Many of my trips begin at an industrial greenhouse in Lochbuie, Colorado. Lochbuie is a suburb of Denver; it is northeast of the city.
Trips originating there are “plug runs.” ‘Plug’ is greenhouse-speak for a newly germinated plant. Each plug, consisting of the plant and the bit of soil into which it’s rooted, is the size of the tip of your little finger above he first joint. To make a plug, a seed is started in one of 200-300 individual dirt filled spaces that have been molded into a 10” x 20” plastic tray. (Kind of like an ice cube tray.) The trays are put aboard rolling steel racks, and the racks are fork lifted aboard my truck. I might have half a million little plants on board when I depart.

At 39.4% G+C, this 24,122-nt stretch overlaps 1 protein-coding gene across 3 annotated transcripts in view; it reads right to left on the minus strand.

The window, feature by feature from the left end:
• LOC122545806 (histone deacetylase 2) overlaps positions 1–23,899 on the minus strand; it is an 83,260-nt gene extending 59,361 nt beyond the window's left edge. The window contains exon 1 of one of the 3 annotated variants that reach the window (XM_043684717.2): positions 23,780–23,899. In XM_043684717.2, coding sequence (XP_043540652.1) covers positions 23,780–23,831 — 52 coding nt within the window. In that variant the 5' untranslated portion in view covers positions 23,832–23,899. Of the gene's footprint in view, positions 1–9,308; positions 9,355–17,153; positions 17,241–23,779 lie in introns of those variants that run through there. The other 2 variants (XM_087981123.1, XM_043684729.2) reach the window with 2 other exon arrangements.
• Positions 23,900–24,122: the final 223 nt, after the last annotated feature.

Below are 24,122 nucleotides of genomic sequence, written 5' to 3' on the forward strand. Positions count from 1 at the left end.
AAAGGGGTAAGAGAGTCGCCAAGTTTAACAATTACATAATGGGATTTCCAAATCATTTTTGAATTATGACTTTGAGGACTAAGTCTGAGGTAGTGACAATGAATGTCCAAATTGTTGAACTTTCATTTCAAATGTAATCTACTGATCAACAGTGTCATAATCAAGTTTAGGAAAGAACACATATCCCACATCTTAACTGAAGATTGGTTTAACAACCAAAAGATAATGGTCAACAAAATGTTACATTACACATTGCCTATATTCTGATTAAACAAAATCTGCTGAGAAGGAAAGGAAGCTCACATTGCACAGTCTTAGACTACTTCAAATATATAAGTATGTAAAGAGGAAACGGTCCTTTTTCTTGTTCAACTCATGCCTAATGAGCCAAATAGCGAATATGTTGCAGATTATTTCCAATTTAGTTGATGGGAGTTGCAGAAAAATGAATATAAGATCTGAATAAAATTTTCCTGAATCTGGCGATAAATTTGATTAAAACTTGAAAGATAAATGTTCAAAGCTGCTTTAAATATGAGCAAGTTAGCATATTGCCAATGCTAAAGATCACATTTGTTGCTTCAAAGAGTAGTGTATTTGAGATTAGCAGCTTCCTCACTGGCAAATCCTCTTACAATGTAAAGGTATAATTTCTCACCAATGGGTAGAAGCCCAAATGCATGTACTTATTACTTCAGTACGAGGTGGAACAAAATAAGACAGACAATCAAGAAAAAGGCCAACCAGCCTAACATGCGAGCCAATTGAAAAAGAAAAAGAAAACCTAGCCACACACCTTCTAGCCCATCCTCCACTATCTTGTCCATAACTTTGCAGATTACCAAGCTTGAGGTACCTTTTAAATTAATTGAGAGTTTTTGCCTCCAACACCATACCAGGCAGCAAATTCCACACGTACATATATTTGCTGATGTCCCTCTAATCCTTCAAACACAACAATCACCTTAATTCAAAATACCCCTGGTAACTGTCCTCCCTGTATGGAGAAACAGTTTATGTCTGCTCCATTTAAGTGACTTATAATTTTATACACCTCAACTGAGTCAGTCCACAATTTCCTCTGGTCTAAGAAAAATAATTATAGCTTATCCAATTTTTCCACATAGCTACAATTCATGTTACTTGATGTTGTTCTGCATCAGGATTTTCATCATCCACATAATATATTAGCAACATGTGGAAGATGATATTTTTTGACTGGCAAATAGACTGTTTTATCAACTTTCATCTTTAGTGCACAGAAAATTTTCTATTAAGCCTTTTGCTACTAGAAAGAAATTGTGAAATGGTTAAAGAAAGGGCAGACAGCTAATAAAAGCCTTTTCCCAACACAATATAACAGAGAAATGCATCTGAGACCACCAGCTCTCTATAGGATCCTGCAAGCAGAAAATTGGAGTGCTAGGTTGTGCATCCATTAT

The plants are bedding plants: pansies, petunias, geraniums, and the like. My trailer is a reefer, meaning it has a temperature control unit on it. While aboard the truck, the plugs are maintained at 45°-50° F.
I drive the plants to wholesale greenhouses that replant them into pots to sell at retail. If you buy a petunia from a retail nursery, or Sam’s Club or Home Depot, there’s a chance that it began life in the Lochbuie greenhouse.
A typical run would stop at 8-12 greenhouses, but the number varies.
Most of the workers at the Lochbuie greenhouse speak Spanish.